In 1921 the number of Dominion Atlantic Railway employees working out of Kentville numbered 320. In 1921 the D. A. R. payroll for Kentville office alone was $400,000. This is an average yearly salary of $1,250.00 per employee, which wasn’t bad for the 1920s.

In 1921 the total number of D.A.R. employees in Nova Scotia was 800. In other words, some 40 percent of all D.A.R. employees in the province worked out of the Kentville rail yard. Kentville’s role as a railway hub and the contribution of the railway to the local economy is well illustrated by these statistics. In the 1920s nearly one-third of Kentville’s population worked for the railway or belonged to families employed by the D.A.R.

I found these statistics in a history of the D. A. R. by William W. Clarke. This probably was the first published history of the D.A.R., predating Marguerite Woodworth’s work on the same topic by over a decade. Woodworth’s work, the official history since it was commissioned by the D.A.R., was published in 1936. Clarke’s work contains no publication date, but its content indicates it was probably published no later than the early to mid-1920s.

About a decade ago I reviewed Clarke’s book in this column, but I knew little about the author. There’s a photograph of Clarke in the book and he tells us he was a longtime railway employee and worked as a conductor. Other than bits and pieces of information in local railroad lore, Mr. Clarke was a mystery man.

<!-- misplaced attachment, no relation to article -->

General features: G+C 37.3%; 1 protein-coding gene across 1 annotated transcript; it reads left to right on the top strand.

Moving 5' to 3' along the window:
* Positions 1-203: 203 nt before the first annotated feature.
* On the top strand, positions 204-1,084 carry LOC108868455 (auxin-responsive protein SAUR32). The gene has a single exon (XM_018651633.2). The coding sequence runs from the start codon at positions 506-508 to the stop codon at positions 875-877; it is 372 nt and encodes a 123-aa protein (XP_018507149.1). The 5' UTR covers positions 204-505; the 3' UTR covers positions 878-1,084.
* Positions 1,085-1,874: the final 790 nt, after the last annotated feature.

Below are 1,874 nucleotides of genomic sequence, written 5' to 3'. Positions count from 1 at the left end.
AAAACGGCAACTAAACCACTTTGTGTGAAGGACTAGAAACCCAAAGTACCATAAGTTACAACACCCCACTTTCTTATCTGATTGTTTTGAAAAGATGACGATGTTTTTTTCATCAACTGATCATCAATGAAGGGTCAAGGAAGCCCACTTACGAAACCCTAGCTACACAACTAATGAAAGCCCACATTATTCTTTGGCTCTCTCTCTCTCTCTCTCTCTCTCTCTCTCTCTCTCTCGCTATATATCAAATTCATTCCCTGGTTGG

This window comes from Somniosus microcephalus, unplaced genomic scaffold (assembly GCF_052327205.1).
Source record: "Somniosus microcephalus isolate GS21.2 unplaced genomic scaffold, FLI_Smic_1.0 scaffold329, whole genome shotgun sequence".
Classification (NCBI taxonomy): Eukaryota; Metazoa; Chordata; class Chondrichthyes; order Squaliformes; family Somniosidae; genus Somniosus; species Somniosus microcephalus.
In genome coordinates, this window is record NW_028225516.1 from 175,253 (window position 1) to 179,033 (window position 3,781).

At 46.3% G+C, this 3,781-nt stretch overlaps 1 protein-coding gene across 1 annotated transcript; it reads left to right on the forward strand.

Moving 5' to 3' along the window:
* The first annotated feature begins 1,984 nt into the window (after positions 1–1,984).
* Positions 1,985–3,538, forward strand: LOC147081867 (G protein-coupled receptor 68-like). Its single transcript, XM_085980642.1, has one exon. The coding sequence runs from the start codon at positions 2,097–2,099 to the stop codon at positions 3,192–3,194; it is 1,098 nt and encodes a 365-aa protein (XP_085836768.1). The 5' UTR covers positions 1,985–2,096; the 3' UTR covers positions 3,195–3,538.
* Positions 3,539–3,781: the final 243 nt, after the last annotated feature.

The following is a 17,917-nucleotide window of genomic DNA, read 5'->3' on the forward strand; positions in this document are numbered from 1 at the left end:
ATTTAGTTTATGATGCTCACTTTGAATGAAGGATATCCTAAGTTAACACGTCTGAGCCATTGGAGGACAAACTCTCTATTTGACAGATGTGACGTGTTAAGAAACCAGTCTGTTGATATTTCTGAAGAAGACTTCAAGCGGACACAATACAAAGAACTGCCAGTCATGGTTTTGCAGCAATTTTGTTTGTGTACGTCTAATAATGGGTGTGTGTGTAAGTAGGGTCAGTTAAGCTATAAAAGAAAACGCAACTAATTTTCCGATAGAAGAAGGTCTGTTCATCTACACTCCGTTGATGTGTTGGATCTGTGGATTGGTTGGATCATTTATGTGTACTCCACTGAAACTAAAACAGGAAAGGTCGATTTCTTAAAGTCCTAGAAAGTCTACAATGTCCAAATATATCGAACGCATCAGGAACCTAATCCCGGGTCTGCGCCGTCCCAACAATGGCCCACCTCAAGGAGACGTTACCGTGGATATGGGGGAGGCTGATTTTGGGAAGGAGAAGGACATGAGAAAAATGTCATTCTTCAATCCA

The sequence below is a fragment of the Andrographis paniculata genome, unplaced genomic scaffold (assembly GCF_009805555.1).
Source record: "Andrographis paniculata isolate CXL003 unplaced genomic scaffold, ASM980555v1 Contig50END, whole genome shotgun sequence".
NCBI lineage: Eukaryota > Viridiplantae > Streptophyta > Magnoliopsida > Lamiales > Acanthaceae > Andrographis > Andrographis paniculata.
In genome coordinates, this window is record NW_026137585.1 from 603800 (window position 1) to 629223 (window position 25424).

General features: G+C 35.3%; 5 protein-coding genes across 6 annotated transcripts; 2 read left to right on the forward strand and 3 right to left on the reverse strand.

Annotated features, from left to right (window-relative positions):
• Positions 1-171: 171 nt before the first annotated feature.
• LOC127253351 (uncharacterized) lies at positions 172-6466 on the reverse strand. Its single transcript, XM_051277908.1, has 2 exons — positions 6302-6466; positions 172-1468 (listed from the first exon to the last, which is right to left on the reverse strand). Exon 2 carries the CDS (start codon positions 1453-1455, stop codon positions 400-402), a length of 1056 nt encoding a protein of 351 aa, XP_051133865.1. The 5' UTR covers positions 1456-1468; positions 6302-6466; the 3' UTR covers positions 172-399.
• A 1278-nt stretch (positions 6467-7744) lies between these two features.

But not anymore. Purely by chance, when I was reading the scrapbook collection at the Kings County Museum, I came across a newspaper clipping announcing Mr. Clarke’s death in 1929. Clarke was born in Hantsport in 1865 and came from a railway family. When he was a boy his family moved to Annapolis Royal where, at age 16, he became a water boy for the Windsor and Annapolis Railway.

Mr. Clarke served for many years as a conductor on the D.A.R. and his obituary notes that he was one of Kentville’s best known and most respected citizens. The Advertiser’s news release announcing his death noted that he was “one of the outstanding figures in the railway history of Nova Scotia.” A dedicated railway man to the last, Clarke had insisted on staying at his post as a conductor while still suffering from a long bout of influenza. “It was this devotion to duty which probably resulted in his death as the influenza was followed by pneumonia which resulted fatally,” reads his obituary.

When I reviewed Mr. Clarke’s D.A.R. history here in 1999, I said that it was an invaluable contribution to railroad lore. I haven’t changed my mind. I’m surprised that his history isn’t better known. Unlike Marguerite Woodworth’s work, Clarke’s history contains railroad lore that but for his book would be lost. If you have a copy of Clarke’s history, cherish it. There aren’t that many copies in existence today.

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